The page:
ORIGINAL ARTICLE
Year : 2015  |  Volume : 8  |  Issue : 1  |  Page : 134-139

The effect of adding ketamine to bupivacaine in greater palatine nerve block in platoplasty


Department of Anesthesiology, Intensive Care and Pain Management, Faculty of Medicine, Ain Shams University, Cairo, Egypt

Correspondence Address:
Dalia M El Fawy
Department of Anesthesiology, Intensive Care and Pain Management, Faculty of Medicine, Ain Shams University, Cairo
Egypt
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Source of Support: None, Conflict of Interest: None


DOI: 10.4103/1687-7934.153955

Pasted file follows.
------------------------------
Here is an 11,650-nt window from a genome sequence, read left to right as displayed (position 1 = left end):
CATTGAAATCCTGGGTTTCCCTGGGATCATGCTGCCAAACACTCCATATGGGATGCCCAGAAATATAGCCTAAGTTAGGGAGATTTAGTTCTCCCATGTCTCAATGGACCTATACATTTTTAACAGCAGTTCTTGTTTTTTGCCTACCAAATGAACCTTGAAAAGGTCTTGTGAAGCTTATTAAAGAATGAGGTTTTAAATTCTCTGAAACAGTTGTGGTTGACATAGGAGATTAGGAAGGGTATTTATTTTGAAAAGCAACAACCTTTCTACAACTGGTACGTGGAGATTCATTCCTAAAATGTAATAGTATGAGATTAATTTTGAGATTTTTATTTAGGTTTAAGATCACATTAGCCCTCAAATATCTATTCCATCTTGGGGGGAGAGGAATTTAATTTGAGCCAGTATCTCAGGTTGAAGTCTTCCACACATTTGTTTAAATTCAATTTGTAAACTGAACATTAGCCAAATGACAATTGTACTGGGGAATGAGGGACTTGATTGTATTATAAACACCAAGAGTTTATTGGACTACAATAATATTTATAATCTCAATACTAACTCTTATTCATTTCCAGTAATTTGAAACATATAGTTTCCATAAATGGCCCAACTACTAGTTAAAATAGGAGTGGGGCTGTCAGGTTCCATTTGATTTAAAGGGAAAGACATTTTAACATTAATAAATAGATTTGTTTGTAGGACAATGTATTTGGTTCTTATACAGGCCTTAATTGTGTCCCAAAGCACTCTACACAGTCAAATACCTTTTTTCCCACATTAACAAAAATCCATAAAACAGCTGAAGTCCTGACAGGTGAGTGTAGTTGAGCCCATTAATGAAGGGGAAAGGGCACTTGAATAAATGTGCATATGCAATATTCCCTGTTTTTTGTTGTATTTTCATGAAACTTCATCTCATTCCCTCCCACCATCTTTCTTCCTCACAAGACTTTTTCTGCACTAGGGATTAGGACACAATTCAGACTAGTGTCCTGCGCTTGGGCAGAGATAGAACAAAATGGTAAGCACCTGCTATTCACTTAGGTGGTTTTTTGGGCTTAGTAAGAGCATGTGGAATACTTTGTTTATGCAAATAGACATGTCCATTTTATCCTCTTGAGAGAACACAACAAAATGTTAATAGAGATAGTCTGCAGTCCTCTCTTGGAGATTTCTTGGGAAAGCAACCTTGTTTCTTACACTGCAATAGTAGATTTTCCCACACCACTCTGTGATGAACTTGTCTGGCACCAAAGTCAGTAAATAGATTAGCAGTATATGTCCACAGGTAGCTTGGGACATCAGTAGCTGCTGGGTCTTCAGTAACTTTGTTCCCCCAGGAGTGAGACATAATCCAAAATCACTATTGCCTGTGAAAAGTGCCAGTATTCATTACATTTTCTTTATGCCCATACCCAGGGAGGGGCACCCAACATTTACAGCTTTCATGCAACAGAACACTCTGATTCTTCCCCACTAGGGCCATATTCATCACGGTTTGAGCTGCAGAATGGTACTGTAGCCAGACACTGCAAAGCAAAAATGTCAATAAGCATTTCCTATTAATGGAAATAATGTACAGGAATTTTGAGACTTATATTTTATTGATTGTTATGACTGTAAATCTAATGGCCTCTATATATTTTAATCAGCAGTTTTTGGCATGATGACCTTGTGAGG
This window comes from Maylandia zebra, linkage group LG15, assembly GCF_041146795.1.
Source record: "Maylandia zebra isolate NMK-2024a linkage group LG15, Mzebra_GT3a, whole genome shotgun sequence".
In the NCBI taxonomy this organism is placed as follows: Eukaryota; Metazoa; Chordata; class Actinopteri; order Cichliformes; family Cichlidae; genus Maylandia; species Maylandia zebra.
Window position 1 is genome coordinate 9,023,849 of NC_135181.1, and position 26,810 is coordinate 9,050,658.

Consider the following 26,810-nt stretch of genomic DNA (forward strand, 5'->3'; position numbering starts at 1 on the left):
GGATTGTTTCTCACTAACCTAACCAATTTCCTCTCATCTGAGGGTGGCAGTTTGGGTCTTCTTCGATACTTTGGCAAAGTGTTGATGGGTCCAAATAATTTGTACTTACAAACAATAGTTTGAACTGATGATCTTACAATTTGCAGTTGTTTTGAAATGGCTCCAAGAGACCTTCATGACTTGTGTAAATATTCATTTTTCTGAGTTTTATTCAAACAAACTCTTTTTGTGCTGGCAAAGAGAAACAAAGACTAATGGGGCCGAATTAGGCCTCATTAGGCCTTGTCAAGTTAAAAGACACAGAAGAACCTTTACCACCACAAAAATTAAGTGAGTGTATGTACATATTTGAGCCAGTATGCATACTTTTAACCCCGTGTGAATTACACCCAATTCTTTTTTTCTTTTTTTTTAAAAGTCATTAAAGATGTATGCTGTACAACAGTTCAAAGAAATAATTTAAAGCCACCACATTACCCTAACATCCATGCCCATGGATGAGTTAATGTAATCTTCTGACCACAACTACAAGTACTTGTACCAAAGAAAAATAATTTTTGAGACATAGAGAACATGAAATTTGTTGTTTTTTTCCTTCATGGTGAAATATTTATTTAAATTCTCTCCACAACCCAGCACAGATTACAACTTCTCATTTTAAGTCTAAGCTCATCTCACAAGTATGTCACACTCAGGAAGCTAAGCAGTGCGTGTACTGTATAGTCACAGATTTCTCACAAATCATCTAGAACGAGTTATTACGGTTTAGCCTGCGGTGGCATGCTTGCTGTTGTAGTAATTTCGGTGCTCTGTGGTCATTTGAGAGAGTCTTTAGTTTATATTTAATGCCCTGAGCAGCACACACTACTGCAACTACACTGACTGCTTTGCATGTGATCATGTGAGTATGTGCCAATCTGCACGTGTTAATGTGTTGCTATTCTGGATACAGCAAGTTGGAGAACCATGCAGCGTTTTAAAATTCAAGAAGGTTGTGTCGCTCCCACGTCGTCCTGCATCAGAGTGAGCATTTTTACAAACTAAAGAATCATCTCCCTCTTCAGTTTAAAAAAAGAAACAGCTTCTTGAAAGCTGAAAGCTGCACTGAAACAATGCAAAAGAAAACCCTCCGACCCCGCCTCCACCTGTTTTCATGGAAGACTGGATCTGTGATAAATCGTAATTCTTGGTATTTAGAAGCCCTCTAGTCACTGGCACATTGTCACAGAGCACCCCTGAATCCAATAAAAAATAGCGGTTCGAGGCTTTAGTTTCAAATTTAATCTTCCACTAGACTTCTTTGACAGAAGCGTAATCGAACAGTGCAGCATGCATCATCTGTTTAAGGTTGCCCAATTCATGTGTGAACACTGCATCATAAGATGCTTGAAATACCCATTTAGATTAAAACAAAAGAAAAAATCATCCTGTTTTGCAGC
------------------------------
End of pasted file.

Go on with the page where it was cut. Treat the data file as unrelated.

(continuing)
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Background Greater palatine nerve block anesthetizes the posterior part of the hard palate and its overlying soft tissue. It is performed for pain relief in children undergoing cleft palate surgery. This study was conducted to compare the efficacy and the duration of this block using the local anesthetic bupivacaine 0.25% alone with that of ketamine 0.5 mg/kg plus bupivacaine 0.25%. Patients and methods After institutional ethical committee approval and parental consent were obtained, 40 ASA I, II children aged 1-6 years undergoing palatoplasty were enrolled in this prospective randomized double-blind study. A standardized technique of general anesthesia was used, and then patients were classified into two groups: in group B (n = 20), the greater palatine nerve block was performed using 0.5 ml bupivacaine 0.25% alone; and in group K (n = 20), the block was performed using ketamine 0.5 mg/kg added to bupivacaine 0.25%. The heart rate, the systolic blood pressure, the pain score, the time to rescue analgesics, and the total amount of analgesics used in 24 h were assessed. Results Group KB had a significantly longer time to first rescue analgesia (8.62 ± 0.5 vs. 4.25 ± 1.1 h) and significantly lower doses of rectal diclofenac (0, 0, 0 vs. 0, 0, 12.5 mg) than group B. The Children's Hospital Eastern Ontario Pain Scale pain scale was significantly lower in group BK than in group B (P < 0.05) at 4, 8, 12, 18, and 24 h postoperatively. There was a significant difference between the groups in dysphagia to solid and sleep disturbance at 6 and 12 h. Conclusion Addition of ketamine to bupivacaine in greater palatine nerve block increased the quality and the duration of analgesia, and also decreased the total dose of postoperative analgesic requirement in children undergoing cleft palate repair surgery.


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